Wednesday, September 08, 2010
1 East 33rd Street
New York, NY 10016
We appreciate the broad range of supports that your organization offers persons with autism and their families, including the opportunity for the community to post questions for your science team on your website. However, we wish to write an open letter to share our concerns regarding your response to a question posted on this website regarding vaccines. As of September 1, 2010, this question and corresponding response can be found at: http://action.autismspeaks.org/page/content/scienceanswers.
Specifically, our concerns include the following:
Your science team wrote: "Several epidemiological studies have explored whether either the MMR vaccine or thimerosol, a preservative previously used in vaccines, are linked to autism, and these studies have not supported a link."
Our response: We would suggest a rewording to make this clearer for those persons without a science background. The epidemiological studies have found no link. By stating that "these studies have not supported a link" you introduce a level of ambiguity that is potentially misleading. A reader may erroneously infer that there is a link that studies just have not found yet. Given the inordinate amount of media attention directed to this topic, we recommend that you avoid contributing to continued confusion on this matter with "soft" statements.
Your science team wrote: "However, these studies were not designed to identify effects in a small population of potentially vulnerable children due to rare genetic and/or medical conditions."
Our response: Are there data indicating that these "small populations" exist? If the answer is "no" we recommend that you state this clearly and consider removing any mention of this at all. As written, your response suggests that there is a credible scientific rationale for a "vulnerable population" hypothesis. For your constituents, the implication is that there is a group of children for whom vaccines may be extremely dangerous. Moreover, because no criteria are offered by which a parent can determine whether his/her child is in this supposed "vulnerable population" it is likely that some will assume their child is in the risk group, and may then choose not to vaccinate.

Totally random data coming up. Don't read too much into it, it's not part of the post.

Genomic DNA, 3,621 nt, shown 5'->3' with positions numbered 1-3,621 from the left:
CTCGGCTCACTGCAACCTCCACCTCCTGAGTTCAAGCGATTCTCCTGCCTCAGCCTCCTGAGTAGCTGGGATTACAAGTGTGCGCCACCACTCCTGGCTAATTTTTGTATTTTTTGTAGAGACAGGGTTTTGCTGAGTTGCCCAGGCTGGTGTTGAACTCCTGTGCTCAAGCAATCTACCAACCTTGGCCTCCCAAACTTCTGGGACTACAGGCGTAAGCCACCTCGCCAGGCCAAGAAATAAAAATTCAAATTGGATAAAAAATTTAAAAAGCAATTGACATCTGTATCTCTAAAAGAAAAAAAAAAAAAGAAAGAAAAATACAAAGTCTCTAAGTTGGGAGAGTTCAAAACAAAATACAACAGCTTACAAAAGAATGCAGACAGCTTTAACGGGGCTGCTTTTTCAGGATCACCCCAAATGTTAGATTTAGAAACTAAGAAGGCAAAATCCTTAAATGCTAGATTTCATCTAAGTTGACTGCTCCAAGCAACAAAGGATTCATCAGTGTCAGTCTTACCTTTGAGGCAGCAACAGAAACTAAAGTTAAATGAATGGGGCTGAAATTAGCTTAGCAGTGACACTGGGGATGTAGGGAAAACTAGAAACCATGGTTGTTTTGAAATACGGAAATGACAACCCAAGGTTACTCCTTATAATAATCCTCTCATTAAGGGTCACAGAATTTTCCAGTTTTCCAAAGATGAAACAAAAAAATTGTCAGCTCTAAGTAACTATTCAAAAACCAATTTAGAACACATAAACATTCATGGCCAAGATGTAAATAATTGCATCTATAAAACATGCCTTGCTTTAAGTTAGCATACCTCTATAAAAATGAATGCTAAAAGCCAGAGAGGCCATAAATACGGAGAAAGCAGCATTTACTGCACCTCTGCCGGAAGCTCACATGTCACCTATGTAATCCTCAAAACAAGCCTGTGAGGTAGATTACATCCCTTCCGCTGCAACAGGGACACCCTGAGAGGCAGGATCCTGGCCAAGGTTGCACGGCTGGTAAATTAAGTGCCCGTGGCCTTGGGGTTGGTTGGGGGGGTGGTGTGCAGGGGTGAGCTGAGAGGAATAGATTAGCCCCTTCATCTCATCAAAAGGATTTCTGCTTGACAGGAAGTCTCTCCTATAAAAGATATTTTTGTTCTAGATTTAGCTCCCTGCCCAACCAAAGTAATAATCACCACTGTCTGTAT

Your science team wrote: We are seeking to understand if vulnerable populations exist, and if so, how we identify them early so they can be protected from public health threats in the safest manner possible.
Our response: Exploratory science is very important. Without it, progress would be minimal. However, in this instance, by noting that Autism Speaks is "seeking to understand if vulnerable populations exist" you suggest a level of concern that may not be justified with the scant data available. Again, we recommend qualifying this response by pointing out that no data yet exist that support a "vulnerable population" hypothesis and that it is entirely theoretical. Furthermore, as this particular statement is phrased, one might inadvertently believe that immunizations are a possible "public health threat" when in fact, creating unsubstantiated fear in parents that could lead to parents not vaccinating is what will create a public health threat. If enough parents withhold vaccination, awful, horrible diseases that are currently only distant memories are likely to return and become part of our daily lives.
Finally, your brief reply links with an interview with Dr. Dawson who states, "We believe that the best way to increase parents’ trust in the vaccine program is not to dismiss their concerns, but rather to respectfully listen to their concerns and conduct rigorous research building on the best currently available science relevant to these concerns."
Of course, we agree with Dr. Dawson in that parents' concerns should not be dismissed. However, this principle can be achieved while simultaneously presenting the state of the science plainly and without undue qualification. Indeed, it is an essential ingredient in the maintenance of this respectful dialogue between the scientific community and families.
Thank you for your consideration of these points and thank you for all you do to support individuals with autism and their families.
Association for Science in Autism Treatment
Autism Science Foundation
Read More at http://action.autismspeaks.org/.../scienceanswers